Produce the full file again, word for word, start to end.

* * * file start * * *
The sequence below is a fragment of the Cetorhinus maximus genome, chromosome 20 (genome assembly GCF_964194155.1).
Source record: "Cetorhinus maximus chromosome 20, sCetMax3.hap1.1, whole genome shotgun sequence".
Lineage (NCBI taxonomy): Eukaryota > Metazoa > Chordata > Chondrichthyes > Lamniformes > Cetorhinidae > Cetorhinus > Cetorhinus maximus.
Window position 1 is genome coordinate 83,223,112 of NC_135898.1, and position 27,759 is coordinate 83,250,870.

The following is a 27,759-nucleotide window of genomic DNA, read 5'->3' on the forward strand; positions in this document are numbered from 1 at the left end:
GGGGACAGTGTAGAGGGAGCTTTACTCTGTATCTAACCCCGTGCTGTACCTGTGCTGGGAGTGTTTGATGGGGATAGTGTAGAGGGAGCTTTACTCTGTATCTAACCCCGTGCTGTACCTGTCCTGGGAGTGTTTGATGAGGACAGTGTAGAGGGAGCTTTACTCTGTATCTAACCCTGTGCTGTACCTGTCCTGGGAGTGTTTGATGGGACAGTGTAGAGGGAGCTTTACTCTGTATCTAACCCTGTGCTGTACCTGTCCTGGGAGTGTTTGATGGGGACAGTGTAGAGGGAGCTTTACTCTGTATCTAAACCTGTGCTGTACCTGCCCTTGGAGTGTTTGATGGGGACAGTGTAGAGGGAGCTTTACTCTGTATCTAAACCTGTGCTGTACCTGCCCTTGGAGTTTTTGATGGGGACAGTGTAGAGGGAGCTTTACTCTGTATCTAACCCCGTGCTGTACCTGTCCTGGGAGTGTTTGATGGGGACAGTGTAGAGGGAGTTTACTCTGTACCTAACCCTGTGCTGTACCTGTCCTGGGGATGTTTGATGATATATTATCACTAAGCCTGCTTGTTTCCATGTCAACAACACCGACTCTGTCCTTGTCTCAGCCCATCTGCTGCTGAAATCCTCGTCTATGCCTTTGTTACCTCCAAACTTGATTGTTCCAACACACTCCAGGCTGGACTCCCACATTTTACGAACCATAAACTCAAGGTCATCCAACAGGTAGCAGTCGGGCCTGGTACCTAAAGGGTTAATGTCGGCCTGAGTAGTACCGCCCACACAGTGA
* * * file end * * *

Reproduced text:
The sequence below is a fragment of the Cetorhinus maximus genome, chromosome 20 (genome assembly GCF_964194155.1).
Source record: "Cetorhinus maximus chromosome 20, sCetMax3.hap1.1, whole genome shotgun sequence".
Lineage (NCBI taxonomy): Eukaryota > Metazoa > Chordata > Chondrichthyes > Lamniformes > Cetorhinidae > Cetorhinus > Cetorhinus maximus.
Window position 1 is genome coordinate 83,223,112 of NC_135898.1, and position 27,759 is coordinate 83,250,870.

The following is a 27,759-nucleotide window of genomic DNA, read 5'->3' on the forward strand; positions in this document are numbered from 1 at the left end:
GGGGACAGTGTAGAGGGAGCTTTACTCTGTATCTAACCCCGTGCTGTACCTGTGCTGGGAGTGTTTGATGGGGATAGTGTAGAGGGAGCTTTACTCTGTATCTAACCCCGTGCTGTACCTGTCCTGGGAGTGTTTGATGAGGACAGTGTAGAGGGAGCTTTACTCTGTATCTAACCCTGTGCTGTACCTGTCCTGGGAGTGTTTGATGGGACAGTGTAGAGGGAGCTTTACTCTGTATCTAACCCTGTGCTGTACCTGTCCTGGGAGTGTTTGATGGGGACAGTGTAGAGGGAGCTTTACTCTGTATCTAAACCTGTGCTGTACCTGCCCTTGGAGTGTTTGATGGGGACAGTGTAGAGGGAGCTTTACTCTGTATCTAAACCTGTGCTGTACCTGCCCTTGGAGTTTTTGATGGGGACAGTGTAGAGGGAGCTTTACTCTGTATCTAACCCCGTGCTGTACCTGTCCTGGGAGTGTTTGATGGGGACAGTGTAGAGGGAGTTTACTCTGTACCTAACCCTGTGCTGTACCTGTCCTGGGGATGTTTGATGATATATTATCACTAAGCCTGCTTGTTTCCATGTCAACAACACCGACTCTGTCCTTGTCTCAGCCCATCTGCTGCTGAAATCCTCGTCTATGCCTTTGTTACCTCCAAACTTGATTGTTCCAACACACTCCAGGCTGGACTCCCACATTTTACGAACCATAAACTCAAGGTCATCCAACAGGTAGCAGTCGGGCCTGGTACCTAAAGGGTTAATGTCGGCCTGAGTAGTACCGCCCACACAGTGA